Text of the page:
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T1 - Daily topical tacrolimus therapy prevents skin rejection in a rodent hind limb allograft model

AU - Lee, W P Andrew

AU - Solari, Mario G.

AU - Washington, Kia M.

AU - Sacks, Justin Michael

AU - Hautz, Theresa

AU - Unadkat, Jignesh V.

AU - Horibe, Elaine K.

AU - Venkataramanan, Raman

AU - Larregina, Adriana T.

AU - Thomson, Angus W.

PY - 2009

Y1 - 2009

N2 - Background: Skin is the most immunogenic component of a composite tissue allograft. Topical immunotherapy is an attractive therapeutic modality with which to provide local immunosuppression, with minimal systemic toxicity. The present study was performed to investigate the potential of topical tacrolimus to prolong survival of the skin component of a composite tissue allograft. Methods: Wistar Furth-to-Lewis rat orthotopic hind limb transplants were performed. Group I consisted of rats treated with topical tacrolimus; group II, antilymphocyte serum plus 21 days cyclosporine; and group III, antilymphocyte serum plus 21 days of cyclosporine plus topical tacrolimus. In group IV, tacrolimus levels in blood, skin, and muscle were measured in an autograft control group. Results: All animals in group I (n = 8) developed grade III clinical rejection by postoperative day 9. In group II (n = 9), the median onset of grade III rejection was postoperative day 40 (range, postoperative days 34 to 44). In group III (n = 6), two animals developed focal grade III rejection on postoperative days 35 and 56. The remaining four animals reached the 100-day endpoint without grade III rejection. In group IV, tacrolimus levels were low or undetectable in blood, whereas skin levels were 100-fold higher than underlying muscle. Conclusions: Topical tacrolimus therapy has the potential to prevent skin rejection in a composite tissue allograft. Preoperative depletion of T cells with antilymphocyte serum, along with a short course of systemic immunosuppression, prevents acute rejection, whereas topical tacrolimus inhibits immune cell function in the skin. Concentrations of tacrolimus are substantially higher in skin compared with underlying muscle and peripheral blood. Topical immunotherapy could reduce the morbidity associated with systemic immunosuppression in clinical composite tissue allografts.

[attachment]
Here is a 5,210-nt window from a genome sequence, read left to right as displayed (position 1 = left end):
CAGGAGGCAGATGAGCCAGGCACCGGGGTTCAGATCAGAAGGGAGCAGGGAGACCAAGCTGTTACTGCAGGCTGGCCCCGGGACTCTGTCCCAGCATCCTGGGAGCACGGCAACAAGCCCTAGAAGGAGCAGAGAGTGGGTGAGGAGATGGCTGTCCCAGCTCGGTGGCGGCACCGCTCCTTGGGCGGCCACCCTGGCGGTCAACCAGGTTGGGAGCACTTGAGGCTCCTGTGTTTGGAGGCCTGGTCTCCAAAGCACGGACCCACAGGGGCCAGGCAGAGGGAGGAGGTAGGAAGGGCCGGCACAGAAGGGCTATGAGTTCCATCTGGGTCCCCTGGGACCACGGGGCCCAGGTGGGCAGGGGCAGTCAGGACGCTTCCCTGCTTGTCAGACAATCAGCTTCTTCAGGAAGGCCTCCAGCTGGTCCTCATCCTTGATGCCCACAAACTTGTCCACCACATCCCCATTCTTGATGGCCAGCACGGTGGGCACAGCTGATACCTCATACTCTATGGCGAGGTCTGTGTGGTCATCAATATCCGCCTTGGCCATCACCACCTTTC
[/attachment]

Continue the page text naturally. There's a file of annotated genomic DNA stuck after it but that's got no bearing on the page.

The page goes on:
AB - Background: Skin is the most immunogenic component of a composite tissue allograft. Topical immunotherapy is an attractive therapeutic modality with which to provide local immunosuppression, with minimal systemic toxicity. The present study was performed to investigate the potential of topical tacrolimus to prolong survival of the skin component of a composite tissue allograft. Methods: Wistar Furth-to-Lewis rat orthotopic hind limb transplants were performed. Group I consisted of rats treated with topical tacrolimus; group II, antilymphocyte serum plus 21 days cyclosporine; and group III, antilymphocyte serum plus 21 days of cyclosporine plus topical tacrolimus. In group IV, tacrolimus levels in blood, skin, and muscle were measured in an autograft control group. Results: All animals in group I (n = 8) developed grade III clinical rejection by postoperative day 9. In group II (n = 9), the median onset of grade III rejection was postoperative day 40 (range, postoperative days 34 to 44). In group III (n = 6), two animals developed focal grade III rejection on postoperative days 35 and 56. The remaining four animals reached the 100-day endpoint without grade III rejection. In group IV, tacrolimus levels were low or undetectable in blood, whereas skin levels were 100-fold higher than underlying muscle. Conclusions: Topical tacrolimus therapy has the potential to prevent skin rejection in a composite tissue allograft. Preoperative depletion of T cells with antilymphocyte serum, along with a short course of systemic immunosuppression, prevents acute rejection, whereas topical tacrolimus inhibits immune cell function in the skin. Concentrations of tacrolimus are substantially higher in skin compared with underlying muscle and peripheral blood. Topical immunotherapy could reduce the morbidity associated with systemic immunosuppression in clinical composite tissue allografts.